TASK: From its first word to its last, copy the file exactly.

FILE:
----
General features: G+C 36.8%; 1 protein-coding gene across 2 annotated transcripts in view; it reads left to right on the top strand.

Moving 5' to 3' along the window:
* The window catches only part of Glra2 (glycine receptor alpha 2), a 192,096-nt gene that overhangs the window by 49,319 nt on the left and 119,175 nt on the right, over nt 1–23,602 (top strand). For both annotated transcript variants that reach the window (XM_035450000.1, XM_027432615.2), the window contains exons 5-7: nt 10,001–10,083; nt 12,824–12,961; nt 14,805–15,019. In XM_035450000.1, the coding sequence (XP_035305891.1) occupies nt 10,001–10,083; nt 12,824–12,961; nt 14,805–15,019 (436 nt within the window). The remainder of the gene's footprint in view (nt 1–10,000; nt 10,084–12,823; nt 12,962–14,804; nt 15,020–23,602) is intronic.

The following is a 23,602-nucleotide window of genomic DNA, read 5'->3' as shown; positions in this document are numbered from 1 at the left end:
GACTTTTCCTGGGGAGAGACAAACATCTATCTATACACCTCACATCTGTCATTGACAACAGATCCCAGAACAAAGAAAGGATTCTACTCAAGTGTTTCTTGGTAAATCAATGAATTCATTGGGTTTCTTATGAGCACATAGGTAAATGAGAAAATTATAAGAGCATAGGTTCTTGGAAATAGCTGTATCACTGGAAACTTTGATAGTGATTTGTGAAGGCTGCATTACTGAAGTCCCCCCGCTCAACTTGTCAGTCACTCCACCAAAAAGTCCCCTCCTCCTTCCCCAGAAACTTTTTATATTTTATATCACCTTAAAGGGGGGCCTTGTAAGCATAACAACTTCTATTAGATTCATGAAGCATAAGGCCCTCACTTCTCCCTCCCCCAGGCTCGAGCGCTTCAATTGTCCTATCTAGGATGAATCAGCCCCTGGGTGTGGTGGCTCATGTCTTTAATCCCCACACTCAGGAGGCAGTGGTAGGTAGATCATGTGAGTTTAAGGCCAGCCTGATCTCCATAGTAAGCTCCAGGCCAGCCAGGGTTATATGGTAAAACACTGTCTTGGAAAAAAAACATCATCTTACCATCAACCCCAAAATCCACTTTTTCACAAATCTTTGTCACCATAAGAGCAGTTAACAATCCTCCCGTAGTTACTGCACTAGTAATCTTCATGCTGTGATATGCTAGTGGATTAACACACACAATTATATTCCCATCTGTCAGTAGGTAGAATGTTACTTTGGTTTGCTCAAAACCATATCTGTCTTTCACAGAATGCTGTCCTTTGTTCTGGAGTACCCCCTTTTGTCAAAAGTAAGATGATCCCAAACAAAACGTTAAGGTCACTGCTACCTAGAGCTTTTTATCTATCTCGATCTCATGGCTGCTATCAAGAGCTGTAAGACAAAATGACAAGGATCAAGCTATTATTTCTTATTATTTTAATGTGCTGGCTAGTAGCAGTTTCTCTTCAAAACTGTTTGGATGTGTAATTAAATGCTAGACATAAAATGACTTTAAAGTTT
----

General features: G+C 36.8%; 1 protein-coding gene across 2 annotated transcripts in view; it reads left to right on the top strand.

Moving 5' to 3' along the window:
* The window catches only part of Glra2 (glycine receptor alpha 2), a 192,096-nt gene that overhangs the window by 49,319 nt on the left and 119,175 nt on the right, over nt 1–23,602 (top strand). For both annotated transcript variants that reach the window (XM_035450000.1, XM_027432615.2), the window contains exons 5-7: nt 10,001–10,083; nt 12,824–12,961; nt 14,805–15,019. In XM_035450000.1, the coding sequence (XP_035305891.1) occupies nt 10,001–10,083; nt 12,824–12,961; nt 14,805–15,019 (436 nt within the window). The remainder of the gene's footprint in view (nt 1–10,000; nt 10,084–12,823; nt 12,962–14,804; nt 15,020–23,602) is intronic.

The following is a 23,602-nucleotide window of genomic DNA, read 5'->3' as shown; positions in this document are numbered from 1 at the left end:
GACTTTTCCTGGGGAGAGACAAACATCTATCTATACACCTCACATCTGTCATTGACAACAGATCCCAGAACAAAGAAAGGATTCTACTCAAGTGTTTCTTGGTAAATCAATGAATTCATTGGGTTTCTTATGAGCACATAGGTAAATGAGAAAATTATAAGAGCATAGGTTCTTGGAAATAGCTGTATCACTGGAAACTTTGATAGTGATTTGTGAAGGCTGCATTACTGAAGTCCCCCCGCTCAACTTGTCAGTCACTCCACCAAAAAGTCCCCTCCTCCTTCCCCAGAAACTTTTTATATTTTATATCACCTTAAAGGGGGGCCTTGTAAGCATAACAACTTCTATTAGATTCATGAAGCATAAGGCCCTCACTTCTCCCTCCCCCAGGCTCGAGCGCTTCAATTGTCCTATCTAGGATGAATCAGCCCCTGGGTGTGGTGGCTCATGTCTTTAATCCCCACACTCAGGAGGCAGTGGTAGGTAGATCATGTGAGTTTAAGGCCAGCCTGATCTCCATAGTAAGCTCCAGGCCAGCCAGGGTTATATGGTAAAACACTGTCTTGGAAAAAAAACATCATCTTACCATCAACCCCAAAATCCACTTTTTCACAAATCTTTGTCACCATAAGAGCAGTTAACAATCCTCCCGTAGTTACTGCACTAGTAATCTTCATGCTGTGATATGCTAGTGGATTAACACACACAATTATATTCCCATCTGTCAGTAGGTAGAATGTTACTTTGGTTTGCTCAAAACCATATCTGTCTTTCACAGAATGCTGTCCTTTGTTCTGGAGTACCCCCTTTTGTCAAAAGTAAGATGATCCCAAACAAAACGTTAAGGTCACTGCTACCTAGAGCTTTTTATCTATCTCGATCTCATGGCTGCTATCAAGAGCTGTAAGACAAAATGACAAGGATCAAGCTATTATTTCTTATTATTTTAATGTGCTGGCTAGTAGCAGTTTCTCTTCAAAACTGTTTGGATGTGTAATTAAATGCTAGACATAAAATGACTTTAAAGTTT